In this case, the State provided the defense with all the information it had concerning when the alleged assaults occurred. The information was provided in advance, and the circuit court refused to grant the defense a continuance because determining the "exact dates or even the exact years" was difficult in this case and that the defense had "just as much information at this time as the State does. . . ." Given the circumstances of this case, we find that the indictment gave the defendant "fair notice of criminal charges to be brought against him." State v. Adams, 193 W. Va. at ___ n.3, 456 S.E.2d at 7 n.3.
Because time is not an element of the crime of sexual assault, the alleged variances concerning when the assaults occurred did not alter the substance of the charges against the defendant. In State v. Chaffin, 156 W. Va. 264, 268, 192 S.E.2d 728, 731 (1972)(affirming a robbery conviction in which there was a variance concerning the time of the commission of the crime), we found "[t]ime is not of the essence of the crime of armed robbery. The date does not even have to be stated in the indictment. . . . Proof as to time is not material where no statute of limitation is involved. (Citation omitted.)" See also U.S. v. Kimberlin, 18 F.3d 1156, 1158-59 (4th Cir.), cert. denied, sub nom., Cockrell v. U.S., ___ U.S. ___, 114 S.Ct. 1857, 128 L.Ed.2d 480 (1994)(quoting U.S. v. Morris, 700 F.2d 427, 429 (1st Cir.), cert. denied, sub. nom., Graham v. U.S., 461 U.S. 947, 103 S.Ct. 2128, 77 L.Ed.2d 1306 (1983)("Where a particular date is not a substantive element of the crime charged, strict chronological specificity or accuracy is not required."); Ronnie R. v. Trent, ___ W. Va. ___, ___, 460 S.E.2d 499, 506 (1995)(per curiam); State v. Hensler, 187 W. Va. 81, 84 n.1, 415 S.E.2d 885, 888 n.1 (1992); W. Va. Code 62-2-10 (1923)("No indictment or other accusation shall be quashed or deemed invalid for omitting . . . the time at which the offense was committed, when time is not of the essence of the offense. . .)."
Because time is not an essential element of the charged offenses, the alleged variances did not substantially alter the offenses charged, the defense was not prejudiced by any alleged variances, and the defendant was not exposed to the danger of being put in jeopardy to the same offenses, we find that the defendant's second assignment of error is without merit. We find that the circuit court did not err in denying the defense's motion to elect and to dismiss.
The defendant alleges that improper statements were made by both the
prosecuting attorney and the circuit court. In his opening statement, the prosecuting attorney
alluded to the jury hearing from the defendant in this case. The following exchange
MR. MOORE (prosecuting attorney): Now, ladies and gentlemen, there's not going to be a great deal of evidence presented in this case, because there's [sic] two people who knows [sic] what happened in this situation -- that's [M.A.], who's going to testify --
MR. BEAN (defense counsel): Objection at this point, Your Honor. he's getting into argument now.
MR. MOORE: I'm just about through.
BY THE COURT: You may proceed.
MR. MOORE: Two witnesses, ladies and gentlemen of the
jury -- you're going to hear [M.A.]; you're going to hear the
defendant in this case --
MR. BEAN: Objection, Your Honor. He knows that's
objectionable. He said the defendant --
BY THE COURT: Mr. Moore, is that all?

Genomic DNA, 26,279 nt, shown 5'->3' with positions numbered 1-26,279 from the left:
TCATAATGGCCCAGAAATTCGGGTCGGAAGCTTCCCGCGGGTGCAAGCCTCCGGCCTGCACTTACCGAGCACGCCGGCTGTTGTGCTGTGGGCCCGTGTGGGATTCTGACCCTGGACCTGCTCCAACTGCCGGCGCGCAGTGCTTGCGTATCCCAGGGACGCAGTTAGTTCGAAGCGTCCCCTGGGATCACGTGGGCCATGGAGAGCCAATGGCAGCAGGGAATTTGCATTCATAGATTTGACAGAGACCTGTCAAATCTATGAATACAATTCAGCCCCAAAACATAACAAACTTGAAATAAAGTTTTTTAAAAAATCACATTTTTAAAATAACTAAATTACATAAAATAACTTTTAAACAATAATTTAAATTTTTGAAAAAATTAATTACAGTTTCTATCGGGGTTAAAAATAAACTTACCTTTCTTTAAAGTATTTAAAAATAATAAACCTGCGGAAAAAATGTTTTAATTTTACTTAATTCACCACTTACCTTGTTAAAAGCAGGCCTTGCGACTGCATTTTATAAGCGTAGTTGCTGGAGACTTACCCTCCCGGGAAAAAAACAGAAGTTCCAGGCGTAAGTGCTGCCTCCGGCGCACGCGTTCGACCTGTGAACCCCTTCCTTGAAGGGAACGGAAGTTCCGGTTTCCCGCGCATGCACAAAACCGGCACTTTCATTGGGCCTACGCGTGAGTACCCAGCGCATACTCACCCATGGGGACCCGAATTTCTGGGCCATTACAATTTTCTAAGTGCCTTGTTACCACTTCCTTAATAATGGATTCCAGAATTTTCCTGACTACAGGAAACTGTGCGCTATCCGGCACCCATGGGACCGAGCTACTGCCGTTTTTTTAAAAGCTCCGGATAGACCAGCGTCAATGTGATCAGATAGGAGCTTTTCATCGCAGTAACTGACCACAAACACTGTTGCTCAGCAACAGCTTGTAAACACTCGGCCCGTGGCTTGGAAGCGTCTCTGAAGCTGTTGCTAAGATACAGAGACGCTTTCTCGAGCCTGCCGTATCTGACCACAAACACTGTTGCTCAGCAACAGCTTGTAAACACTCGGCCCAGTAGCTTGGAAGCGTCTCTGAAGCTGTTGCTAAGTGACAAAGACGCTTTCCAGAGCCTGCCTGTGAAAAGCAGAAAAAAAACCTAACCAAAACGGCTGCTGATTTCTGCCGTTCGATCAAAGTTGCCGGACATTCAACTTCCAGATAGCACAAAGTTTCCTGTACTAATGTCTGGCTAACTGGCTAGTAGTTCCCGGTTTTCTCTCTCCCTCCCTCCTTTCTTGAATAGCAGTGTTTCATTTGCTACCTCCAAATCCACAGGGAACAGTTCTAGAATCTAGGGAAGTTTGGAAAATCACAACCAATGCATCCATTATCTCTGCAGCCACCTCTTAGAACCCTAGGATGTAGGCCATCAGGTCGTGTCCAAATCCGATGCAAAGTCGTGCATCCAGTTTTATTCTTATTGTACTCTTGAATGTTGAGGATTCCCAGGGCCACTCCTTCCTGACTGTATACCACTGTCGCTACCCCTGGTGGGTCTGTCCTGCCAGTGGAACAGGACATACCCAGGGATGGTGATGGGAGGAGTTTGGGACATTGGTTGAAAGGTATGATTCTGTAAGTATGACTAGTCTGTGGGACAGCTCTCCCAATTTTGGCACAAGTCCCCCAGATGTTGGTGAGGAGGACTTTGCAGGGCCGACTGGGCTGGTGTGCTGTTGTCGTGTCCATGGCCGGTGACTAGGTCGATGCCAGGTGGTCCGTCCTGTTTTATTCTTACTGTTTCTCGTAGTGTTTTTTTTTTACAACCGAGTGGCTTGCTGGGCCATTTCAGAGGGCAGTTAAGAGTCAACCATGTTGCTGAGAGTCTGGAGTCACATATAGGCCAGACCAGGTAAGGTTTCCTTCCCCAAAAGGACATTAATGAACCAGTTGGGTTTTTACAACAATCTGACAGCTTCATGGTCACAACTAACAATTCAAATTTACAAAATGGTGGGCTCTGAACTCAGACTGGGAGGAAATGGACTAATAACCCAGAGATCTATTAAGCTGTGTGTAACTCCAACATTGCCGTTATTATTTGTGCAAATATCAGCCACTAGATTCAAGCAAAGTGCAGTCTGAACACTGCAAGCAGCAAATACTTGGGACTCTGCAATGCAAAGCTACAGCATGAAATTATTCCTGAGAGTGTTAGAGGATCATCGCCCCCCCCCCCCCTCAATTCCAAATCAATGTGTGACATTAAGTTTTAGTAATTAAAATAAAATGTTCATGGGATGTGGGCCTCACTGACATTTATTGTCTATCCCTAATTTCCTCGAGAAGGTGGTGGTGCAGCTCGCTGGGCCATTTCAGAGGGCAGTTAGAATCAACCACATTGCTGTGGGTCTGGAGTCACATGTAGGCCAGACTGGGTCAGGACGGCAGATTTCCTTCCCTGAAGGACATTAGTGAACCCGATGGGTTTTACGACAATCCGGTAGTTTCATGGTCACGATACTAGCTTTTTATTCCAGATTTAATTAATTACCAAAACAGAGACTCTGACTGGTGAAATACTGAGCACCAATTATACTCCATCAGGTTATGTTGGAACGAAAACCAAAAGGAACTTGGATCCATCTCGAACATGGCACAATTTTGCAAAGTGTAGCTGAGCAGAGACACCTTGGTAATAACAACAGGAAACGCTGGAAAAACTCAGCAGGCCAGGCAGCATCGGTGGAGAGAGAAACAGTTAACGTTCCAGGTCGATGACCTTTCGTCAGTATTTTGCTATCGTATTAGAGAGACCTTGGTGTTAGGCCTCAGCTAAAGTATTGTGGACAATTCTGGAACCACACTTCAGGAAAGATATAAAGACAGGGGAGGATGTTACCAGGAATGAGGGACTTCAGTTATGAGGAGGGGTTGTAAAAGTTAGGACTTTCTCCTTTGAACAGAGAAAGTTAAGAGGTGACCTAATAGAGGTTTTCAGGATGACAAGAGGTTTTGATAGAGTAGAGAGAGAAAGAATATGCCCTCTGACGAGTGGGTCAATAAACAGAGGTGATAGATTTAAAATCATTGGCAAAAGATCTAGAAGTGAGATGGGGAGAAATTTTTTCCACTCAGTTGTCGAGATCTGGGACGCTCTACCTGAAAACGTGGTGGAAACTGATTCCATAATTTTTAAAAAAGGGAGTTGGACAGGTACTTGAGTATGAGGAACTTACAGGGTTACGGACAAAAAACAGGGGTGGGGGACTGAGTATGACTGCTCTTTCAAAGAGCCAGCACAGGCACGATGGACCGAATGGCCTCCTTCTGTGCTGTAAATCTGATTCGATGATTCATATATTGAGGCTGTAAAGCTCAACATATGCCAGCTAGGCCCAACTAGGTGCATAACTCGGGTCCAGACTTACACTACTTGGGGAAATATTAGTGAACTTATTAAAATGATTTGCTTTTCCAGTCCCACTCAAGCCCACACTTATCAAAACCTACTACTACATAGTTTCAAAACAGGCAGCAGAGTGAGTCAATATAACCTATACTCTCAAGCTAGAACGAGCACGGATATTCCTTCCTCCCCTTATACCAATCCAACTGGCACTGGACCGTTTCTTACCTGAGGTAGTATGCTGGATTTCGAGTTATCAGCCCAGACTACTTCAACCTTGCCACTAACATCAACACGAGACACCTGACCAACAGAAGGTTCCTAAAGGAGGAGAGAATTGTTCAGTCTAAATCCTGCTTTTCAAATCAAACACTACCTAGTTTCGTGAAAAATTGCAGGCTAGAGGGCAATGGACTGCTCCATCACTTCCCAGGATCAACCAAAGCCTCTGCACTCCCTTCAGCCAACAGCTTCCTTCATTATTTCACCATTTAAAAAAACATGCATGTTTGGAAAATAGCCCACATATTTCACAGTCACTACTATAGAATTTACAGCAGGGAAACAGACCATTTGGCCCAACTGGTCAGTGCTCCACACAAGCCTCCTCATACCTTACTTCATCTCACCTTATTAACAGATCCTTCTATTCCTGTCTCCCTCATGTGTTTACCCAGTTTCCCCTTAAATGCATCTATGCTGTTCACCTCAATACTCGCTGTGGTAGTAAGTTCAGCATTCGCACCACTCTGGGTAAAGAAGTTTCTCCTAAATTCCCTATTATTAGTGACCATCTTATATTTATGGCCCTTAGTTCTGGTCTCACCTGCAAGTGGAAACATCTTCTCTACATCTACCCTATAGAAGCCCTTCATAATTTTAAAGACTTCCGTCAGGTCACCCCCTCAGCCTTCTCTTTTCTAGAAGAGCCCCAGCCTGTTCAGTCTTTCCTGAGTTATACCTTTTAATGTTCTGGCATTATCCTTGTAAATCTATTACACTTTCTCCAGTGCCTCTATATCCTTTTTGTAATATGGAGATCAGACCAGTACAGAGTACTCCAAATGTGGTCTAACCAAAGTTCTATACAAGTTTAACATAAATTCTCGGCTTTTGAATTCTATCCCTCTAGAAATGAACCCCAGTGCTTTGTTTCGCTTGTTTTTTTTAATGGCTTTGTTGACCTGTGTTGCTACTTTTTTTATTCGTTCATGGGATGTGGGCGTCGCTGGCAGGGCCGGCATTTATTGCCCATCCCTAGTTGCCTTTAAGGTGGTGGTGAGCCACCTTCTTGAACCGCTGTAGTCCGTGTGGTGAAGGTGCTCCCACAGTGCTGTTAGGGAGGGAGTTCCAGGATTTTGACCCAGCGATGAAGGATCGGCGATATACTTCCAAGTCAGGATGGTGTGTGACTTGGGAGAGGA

MR. MOORE: Yes -- ladies and gentlemen of the jury, we
believe that after you hear the evidence in this case, that you will find that there's no question beyond a reasonable doubt that
this defendant is guilty. Thank you. (Emphasis added.)
Thereafter the defense moved for a mistrial, which was denied by the circuit
court based on its finding that any prejudice to the defendant could be cured by instructions.
Immediately following the above quoted exchange and the brief bench conference
concerning the motion for a mistrial, the defense in its opening statement indicated several
different times that the defendant would testify.See footnote 4
Syl. pt. 1 of State v. Dunn, 162 W. Va. 63, 246 S.E.2d 245 (1978), states:
A judgment of conviction will not be reversed because of improper remarks made by a prosecuting attorney in his opening statement to a jury which do not clearly prejudice the accused or result in manifest injustice.
See State v. Guthrie, ___ W. Va. ___, 461 S.E.2d at 190; State v. Leadingham, 190 W. Va.
482, 438 S.E.2d 825 (1993); State v. Hobbs, 178 W. Va. 128, 358 S.E.2d 212 (1987)(per
In State v. Clark, 170 W. Va. 224, 227, 292 S.E.2d 643, 647 (1982), we stated:
In West Virginia it has long been held that Article 3, § 5 of the West Virginia Constitution and W. Va. Code, 57-3-6, make it is reversible error for the prosecuting attorney to expressly comment before the jury upon the failure of the defendant to testify in his own behalf. E.g., syl. pt. 1, State v. Nuckolls, W. Va., 273 S.E.2d 87 (1980); State v. Green, W. Va., 260 S.E.2d 257 (1979); State v. Jones, 108 W. Va. 264, 150 S.E. 728 (1929).
In State v. Clark, 170 W. Va. at 228, 292 S.E.2d at 648, we also examined the prosecuting
attorney's remark to determine if "the jury would naturally and necessarily take it to be a
comment on the failure of the accused to testify."
A similar charge with made in a habeas corpus proceeding before the Eleventh Circuit Court of Appeals in Routly v. Singletary, 33 F.3d 1279 (11th Cir. 1994), cert. denied, ___ U.S. ___, 115 S.Ct. 2627, 132 L.Ed.2d 867 (1995). In that case, the prosecutor during voir dire "made repeated and direct references to Routly's 'right to take the witness stand' thereby [allegedly] insinuating to the jury that his constitutional right to remain silent, if exercised, would suggest guilt." Routly v. Singletary, 33 F.3d at 1290. The appeals court based on the defendant's election to testify "to exculpate himself" found no prejudice to the defendant. Routly v. Singletary, 33 F.3d at 1290-91.